Literary Commentary, Philosophy, Psychology

Human Virtues and the Meaning of Life: Rousseau vs. Frankl

I’ve had “Discourse on the Arts and Sciences” by Jean-Jacques Rousseau on my “currently reading” shelf for the longest time, and just a few weeks ago I had a little reading inspiration so I decided to finish it. Turns out I only had several pages to go anyway. Then, I was recommended “Man’s Search for Meaning” by Viktor Frankl to read, and I did, and I loved it. Since I happened to read both these rather philosophical and psychological books (I label them as both because it seems that they have a bit of both in them) back-to-back, I noticed that they both discuss very similar topics: human virtue, the arts and sciences, and the purpose of life. However, interestingly, Rousseau and Frankl contradict on some concepts, which I want to discuss today, while also attempting to organize some of my thoughts about each. [Click to read more]

Book Review, Philosophy, Psychology

Wow: “Nation” by Terry Pratchett

So, to get the basics out of the way: I loved this book. It was absolutely captivating (though it did fall short in some respects, which I'll describe below), and it had so many gems of comedical as well as insightful passages sprinkled throughout. The characters were incredibly dynamic, too. Overall this is a complex piece of art that I regard with the same wondrous and mystified respect one might regard, say, the Egyptian pyramids. (And as you may or may not see, Pratchett's writing style is already rubbing off on me, which is a way of confirming that yes, it was really good.) [Click to read more]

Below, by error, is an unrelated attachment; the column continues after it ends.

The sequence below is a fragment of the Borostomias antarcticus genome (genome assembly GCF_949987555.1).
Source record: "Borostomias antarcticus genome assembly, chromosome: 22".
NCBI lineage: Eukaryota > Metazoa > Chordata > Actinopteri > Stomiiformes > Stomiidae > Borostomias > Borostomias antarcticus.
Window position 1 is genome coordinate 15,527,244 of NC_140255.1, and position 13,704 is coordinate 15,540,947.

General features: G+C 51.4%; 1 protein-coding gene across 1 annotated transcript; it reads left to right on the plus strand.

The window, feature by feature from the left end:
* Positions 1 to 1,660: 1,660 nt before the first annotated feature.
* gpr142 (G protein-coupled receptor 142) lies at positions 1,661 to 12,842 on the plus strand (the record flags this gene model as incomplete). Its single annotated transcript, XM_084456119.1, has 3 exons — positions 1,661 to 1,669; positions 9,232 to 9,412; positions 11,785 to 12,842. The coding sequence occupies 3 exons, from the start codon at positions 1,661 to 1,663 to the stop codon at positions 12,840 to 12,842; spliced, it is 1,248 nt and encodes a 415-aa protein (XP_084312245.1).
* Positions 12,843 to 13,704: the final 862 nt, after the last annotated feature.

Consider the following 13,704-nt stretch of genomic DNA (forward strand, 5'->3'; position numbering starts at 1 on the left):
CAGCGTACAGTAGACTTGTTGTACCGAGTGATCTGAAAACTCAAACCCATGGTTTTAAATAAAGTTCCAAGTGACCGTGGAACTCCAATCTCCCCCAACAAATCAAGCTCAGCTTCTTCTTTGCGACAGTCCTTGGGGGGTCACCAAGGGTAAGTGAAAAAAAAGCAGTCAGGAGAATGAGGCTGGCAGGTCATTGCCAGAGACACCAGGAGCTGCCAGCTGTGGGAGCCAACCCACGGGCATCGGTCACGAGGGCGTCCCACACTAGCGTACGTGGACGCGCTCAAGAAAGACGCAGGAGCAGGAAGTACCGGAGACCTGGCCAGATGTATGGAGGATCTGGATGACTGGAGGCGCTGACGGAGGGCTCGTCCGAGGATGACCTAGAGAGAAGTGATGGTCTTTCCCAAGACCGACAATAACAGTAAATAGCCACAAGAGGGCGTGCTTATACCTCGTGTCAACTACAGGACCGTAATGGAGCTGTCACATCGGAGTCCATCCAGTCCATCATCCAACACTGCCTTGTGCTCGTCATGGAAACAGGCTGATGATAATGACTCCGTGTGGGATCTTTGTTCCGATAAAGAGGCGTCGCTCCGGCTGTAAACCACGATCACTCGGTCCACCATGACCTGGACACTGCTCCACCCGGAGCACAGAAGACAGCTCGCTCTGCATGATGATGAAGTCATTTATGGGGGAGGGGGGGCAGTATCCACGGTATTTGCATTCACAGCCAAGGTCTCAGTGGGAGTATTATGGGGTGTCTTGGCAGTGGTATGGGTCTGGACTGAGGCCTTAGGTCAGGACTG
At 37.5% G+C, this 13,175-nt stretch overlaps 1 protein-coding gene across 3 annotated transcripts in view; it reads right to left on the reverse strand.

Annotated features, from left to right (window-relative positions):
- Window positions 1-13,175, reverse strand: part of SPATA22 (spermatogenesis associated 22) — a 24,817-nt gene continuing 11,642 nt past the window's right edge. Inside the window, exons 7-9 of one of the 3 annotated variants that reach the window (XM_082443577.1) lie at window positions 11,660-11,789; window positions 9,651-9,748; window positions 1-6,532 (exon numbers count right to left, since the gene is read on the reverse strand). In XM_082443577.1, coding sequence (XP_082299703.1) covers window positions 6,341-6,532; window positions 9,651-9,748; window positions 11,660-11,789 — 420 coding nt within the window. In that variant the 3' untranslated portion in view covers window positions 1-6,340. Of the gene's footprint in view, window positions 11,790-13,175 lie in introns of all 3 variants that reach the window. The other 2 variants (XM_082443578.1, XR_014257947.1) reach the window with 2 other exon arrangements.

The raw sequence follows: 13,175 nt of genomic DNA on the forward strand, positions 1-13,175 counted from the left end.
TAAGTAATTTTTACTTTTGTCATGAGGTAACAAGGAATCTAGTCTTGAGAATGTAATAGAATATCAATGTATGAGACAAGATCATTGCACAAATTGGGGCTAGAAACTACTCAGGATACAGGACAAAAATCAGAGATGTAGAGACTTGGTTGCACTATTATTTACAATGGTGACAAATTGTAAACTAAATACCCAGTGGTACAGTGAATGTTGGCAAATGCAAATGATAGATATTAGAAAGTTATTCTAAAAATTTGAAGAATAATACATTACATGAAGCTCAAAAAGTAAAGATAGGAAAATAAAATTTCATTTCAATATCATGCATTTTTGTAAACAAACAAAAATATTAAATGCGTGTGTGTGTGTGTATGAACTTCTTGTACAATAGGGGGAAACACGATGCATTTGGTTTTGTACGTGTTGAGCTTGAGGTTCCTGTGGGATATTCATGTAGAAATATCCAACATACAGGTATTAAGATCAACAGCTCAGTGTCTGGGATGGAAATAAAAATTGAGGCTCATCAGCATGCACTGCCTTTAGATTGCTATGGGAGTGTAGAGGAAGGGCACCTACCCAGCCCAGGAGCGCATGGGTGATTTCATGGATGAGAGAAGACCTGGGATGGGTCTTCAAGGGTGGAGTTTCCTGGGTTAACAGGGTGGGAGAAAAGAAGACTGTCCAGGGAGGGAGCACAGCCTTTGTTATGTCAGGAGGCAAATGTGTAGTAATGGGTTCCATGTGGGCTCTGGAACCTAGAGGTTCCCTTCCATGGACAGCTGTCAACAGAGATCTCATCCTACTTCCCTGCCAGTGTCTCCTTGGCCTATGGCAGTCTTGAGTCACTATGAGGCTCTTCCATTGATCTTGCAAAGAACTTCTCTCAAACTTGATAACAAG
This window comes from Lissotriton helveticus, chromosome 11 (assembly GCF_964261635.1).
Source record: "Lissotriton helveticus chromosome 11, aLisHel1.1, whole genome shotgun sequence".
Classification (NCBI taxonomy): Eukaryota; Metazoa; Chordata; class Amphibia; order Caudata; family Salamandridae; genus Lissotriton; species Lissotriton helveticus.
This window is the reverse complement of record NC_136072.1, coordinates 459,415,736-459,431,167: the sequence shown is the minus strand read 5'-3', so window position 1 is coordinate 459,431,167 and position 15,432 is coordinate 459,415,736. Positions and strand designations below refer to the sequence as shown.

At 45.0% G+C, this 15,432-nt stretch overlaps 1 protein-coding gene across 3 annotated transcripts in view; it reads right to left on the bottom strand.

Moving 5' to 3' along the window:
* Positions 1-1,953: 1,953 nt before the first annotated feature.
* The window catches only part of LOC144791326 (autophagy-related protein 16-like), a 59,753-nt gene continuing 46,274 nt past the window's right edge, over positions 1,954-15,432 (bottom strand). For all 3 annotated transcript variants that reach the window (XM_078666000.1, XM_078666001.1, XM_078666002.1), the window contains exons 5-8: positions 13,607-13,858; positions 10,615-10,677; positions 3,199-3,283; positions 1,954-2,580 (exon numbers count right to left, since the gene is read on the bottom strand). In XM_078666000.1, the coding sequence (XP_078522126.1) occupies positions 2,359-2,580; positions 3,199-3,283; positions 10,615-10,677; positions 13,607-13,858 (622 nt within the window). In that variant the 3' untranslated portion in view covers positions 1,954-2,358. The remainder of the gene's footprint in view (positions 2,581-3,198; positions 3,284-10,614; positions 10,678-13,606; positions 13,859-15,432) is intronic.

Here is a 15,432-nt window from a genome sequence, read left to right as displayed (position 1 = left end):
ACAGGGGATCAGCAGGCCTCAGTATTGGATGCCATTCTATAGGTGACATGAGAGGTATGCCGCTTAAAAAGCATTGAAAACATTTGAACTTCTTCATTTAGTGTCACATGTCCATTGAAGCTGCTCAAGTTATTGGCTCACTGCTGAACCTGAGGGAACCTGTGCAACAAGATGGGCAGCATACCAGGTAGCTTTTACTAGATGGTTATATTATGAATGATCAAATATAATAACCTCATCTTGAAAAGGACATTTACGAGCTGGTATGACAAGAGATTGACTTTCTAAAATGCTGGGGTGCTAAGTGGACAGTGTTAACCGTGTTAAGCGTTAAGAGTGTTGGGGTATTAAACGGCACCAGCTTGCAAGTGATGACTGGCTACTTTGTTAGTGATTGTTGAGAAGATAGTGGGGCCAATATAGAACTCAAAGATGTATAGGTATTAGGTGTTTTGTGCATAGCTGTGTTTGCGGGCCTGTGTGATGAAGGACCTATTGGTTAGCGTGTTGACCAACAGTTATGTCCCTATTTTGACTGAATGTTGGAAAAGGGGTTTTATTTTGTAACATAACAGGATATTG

Philosophy, Psychology

The Media and our Mental Health: Solutions to our Consumption Culture

A few weekends ago, I decided to try a social media blackout. Not for any particular reason but to see how it’d feel. Like many others, I too am addicted to my phone, social media, the constant pings that reach out to me from distances away and make me feel less like the single, unconnected human that I am. So I gave this a shot. It was hard. That same weekend, our family friends threw an Easter dinner party. There were two other girls my age and after ten minutes of socializing and catching up, all it took was one single moment of uncomfortable silence and in a flash, like it was our natural human instinct, our thumbs shot to our phones in our pockets. And as I awkwardly and in a state of conscious self-restraint sat there, I was left thinking. [Click to read more]